As the latest round of fare hike hearings  — the fourth in five years — continues around the region, turnout is low but rants against the MTA board are still at a high boil. As usual, the elected officials who allocate resources to the transit system are shielded from public accountability.
But today, on a busy sidewalk next to a bus stop getting more crowded as rush hour approached, transit advocates and elected officials directed their ire not at the MTA board, but at the source of the authority’s funding woes: Albany. The coalition included State Senator Gustavo Rivera, City Council Member Jumaane Williams, Transportation Alternatives, the Tri-State Transportation Campaign, the Riders Alliance and the Straphangers Campaign.
Speakers were quick to praise Governor Cuomo and the MTA for the rapid response to Hurricane Sandy, but looked ahead to the MTA’s shaky financial future. The fare hike looming next year is only the latest in a cascade of rising fares and service cuts that have struck transit riders, as the MTA has faced a brutal combination of legislative budget raids  and escalating debt payments .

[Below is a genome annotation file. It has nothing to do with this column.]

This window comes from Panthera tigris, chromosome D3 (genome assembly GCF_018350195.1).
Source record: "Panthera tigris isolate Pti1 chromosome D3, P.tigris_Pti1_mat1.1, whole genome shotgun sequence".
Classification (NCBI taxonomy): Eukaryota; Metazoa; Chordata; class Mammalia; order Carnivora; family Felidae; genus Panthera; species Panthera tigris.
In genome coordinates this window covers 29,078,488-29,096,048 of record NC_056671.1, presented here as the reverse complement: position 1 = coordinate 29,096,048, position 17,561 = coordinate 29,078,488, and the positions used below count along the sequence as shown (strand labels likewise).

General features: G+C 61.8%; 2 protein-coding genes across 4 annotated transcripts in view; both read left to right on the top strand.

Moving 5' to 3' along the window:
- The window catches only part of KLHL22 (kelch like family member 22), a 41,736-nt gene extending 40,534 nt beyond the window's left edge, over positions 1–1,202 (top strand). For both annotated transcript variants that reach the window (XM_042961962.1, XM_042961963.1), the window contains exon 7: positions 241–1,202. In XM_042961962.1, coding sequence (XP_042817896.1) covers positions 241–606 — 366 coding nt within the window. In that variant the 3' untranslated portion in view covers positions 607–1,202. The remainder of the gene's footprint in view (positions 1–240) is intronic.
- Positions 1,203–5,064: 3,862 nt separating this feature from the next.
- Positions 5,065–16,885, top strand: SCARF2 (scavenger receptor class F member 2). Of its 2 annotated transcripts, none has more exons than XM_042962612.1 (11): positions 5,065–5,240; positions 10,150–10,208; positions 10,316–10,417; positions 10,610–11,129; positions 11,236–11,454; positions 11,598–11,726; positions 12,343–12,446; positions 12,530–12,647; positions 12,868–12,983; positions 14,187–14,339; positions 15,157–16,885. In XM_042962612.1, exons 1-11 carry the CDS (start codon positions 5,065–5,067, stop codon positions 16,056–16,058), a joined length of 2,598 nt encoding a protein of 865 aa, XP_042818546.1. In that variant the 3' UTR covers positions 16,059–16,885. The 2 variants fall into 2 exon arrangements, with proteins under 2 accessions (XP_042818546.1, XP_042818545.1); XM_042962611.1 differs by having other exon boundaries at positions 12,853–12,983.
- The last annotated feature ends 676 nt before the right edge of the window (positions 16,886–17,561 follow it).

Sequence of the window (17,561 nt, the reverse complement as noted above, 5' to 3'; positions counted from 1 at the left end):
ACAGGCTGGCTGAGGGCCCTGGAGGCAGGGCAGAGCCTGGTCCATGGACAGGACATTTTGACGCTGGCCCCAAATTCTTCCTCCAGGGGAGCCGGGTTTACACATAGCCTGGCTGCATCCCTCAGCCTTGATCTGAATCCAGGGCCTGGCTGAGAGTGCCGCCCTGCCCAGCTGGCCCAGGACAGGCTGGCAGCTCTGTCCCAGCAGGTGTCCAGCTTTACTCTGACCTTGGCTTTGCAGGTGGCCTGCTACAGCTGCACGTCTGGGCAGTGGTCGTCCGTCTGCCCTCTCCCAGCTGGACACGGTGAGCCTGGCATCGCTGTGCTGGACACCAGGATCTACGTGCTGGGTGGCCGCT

“Crisis response does not a healthy transit system make,” said Transportation Alternatives Executive Director Paul Steely White. “We cannot keep coming back to the riders time and again while other contributions to the budget diminish.”
“We have to make sure that in the long term we commit ourselves as a state to putting the type of money that is necessary to maintain” the transit system, said Rivera. “We need that public transportation system to be funded fully and to be funded by the dedicated public transit taxes that are supposed to go to the system.” In recent years, Albany has swiped more than $200 million from the MTA’s dedicated taxes to plug holes in the state budget .
Until Albany decides to take action, the burden will continue to fall to riders. Hearings for the latest round of fare hikes  are scheduled to continue in Manhattan and the Bronx tonight, and Queens and Westchester County on Thursday.